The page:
Funding for community pharmacy will continue at its current level until negotiations on a new community pharmacy contract are concluded, the government has said.
From April 2019, the “funding envelope” for community pharmacy will remain at £2.592bn, although pharmacies are set to benefit from an increase in Category M prices of £10m per month as the reduction announced in November 2018 — designed to clawback excess margin earned in previous years — will end.
The arrangements are part of an interim funding agreement between the Department of Health and Social Care (DHSC) and the Pharmaceutical Services Negotiating Committee (PSNC), which was decided on in advance of discussions on the new pharmacy contract.
The single activity fee, which was lowered from £1.29 to £1.26 in November 2018, will remain at the new level, although the PSNC said this was still under discussion with the government and may be adjusted later in 2019.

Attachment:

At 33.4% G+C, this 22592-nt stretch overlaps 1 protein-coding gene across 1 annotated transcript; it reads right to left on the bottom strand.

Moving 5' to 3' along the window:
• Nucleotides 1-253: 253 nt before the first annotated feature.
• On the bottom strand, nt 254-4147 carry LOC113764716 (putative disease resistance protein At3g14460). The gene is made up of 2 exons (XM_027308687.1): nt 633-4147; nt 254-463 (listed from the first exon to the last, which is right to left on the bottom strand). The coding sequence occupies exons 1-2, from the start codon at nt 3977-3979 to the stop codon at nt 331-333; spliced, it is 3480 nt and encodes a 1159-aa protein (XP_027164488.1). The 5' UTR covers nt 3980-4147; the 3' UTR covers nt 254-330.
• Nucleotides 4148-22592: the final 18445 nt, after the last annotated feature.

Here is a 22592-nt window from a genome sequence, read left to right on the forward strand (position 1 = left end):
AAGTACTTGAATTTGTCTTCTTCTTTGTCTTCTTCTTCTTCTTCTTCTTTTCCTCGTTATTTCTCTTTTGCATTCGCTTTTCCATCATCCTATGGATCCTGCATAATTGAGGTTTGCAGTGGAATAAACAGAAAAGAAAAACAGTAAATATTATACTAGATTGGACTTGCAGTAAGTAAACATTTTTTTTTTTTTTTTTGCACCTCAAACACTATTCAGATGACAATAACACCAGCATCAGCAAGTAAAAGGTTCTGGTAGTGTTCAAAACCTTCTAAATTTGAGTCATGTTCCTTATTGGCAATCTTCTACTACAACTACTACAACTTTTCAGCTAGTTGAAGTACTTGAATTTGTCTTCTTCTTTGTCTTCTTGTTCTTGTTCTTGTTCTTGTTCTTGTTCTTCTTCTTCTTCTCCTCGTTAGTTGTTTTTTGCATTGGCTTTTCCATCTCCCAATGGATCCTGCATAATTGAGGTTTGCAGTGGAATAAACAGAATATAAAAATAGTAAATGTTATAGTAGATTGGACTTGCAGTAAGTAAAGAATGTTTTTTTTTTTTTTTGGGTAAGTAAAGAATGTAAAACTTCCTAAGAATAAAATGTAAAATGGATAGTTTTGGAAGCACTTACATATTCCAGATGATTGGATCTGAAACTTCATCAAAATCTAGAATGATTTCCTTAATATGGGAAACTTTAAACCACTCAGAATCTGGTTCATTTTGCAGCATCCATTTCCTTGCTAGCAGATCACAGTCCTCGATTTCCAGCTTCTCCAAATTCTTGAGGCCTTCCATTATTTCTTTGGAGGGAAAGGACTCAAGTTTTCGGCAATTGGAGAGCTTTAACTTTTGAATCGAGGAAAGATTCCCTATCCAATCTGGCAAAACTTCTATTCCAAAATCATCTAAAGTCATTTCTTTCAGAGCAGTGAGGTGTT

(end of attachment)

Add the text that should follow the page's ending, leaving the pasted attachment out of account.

Other elements of the interim funding arrangements are that pharmacy contractors will only be able to deliver up to 200 medicines use reviews in the first six months of 2019–2020 as this will form part of future contract negotiations; pharmacies eligible for Pharmacy Access Scheme payments will still receive them; and no further Quality Payments Scheme requirements or checkpoints have been set.
Talks on the new community pharmacy contract are now expected to begin by April 2019, according to the PSNC.
Simon Dukes, chief executive of the PSNC, said: “We are pleased that [the] DHSC and NHS England expect to be in a position to begin negotiations on community pharmacy shortly and we are looking forward to exploring with them developments that will ensure that community pharmacies can play a key part in the developing primary care systems for the benefit of patients.
“In the meantime, this interim funding arrangement will protect current funding levels for pharmacies and we welcome the £10m monthly increase in Category M prices.”
Pharmacy minister Steve Brine said he “looked forward” to discussing with the PSNC how the new community pharmacy contract could “support community pharmacy’s further integration into primary care networks and enable us to better utilise the skill set and reach of pharmacy teams”.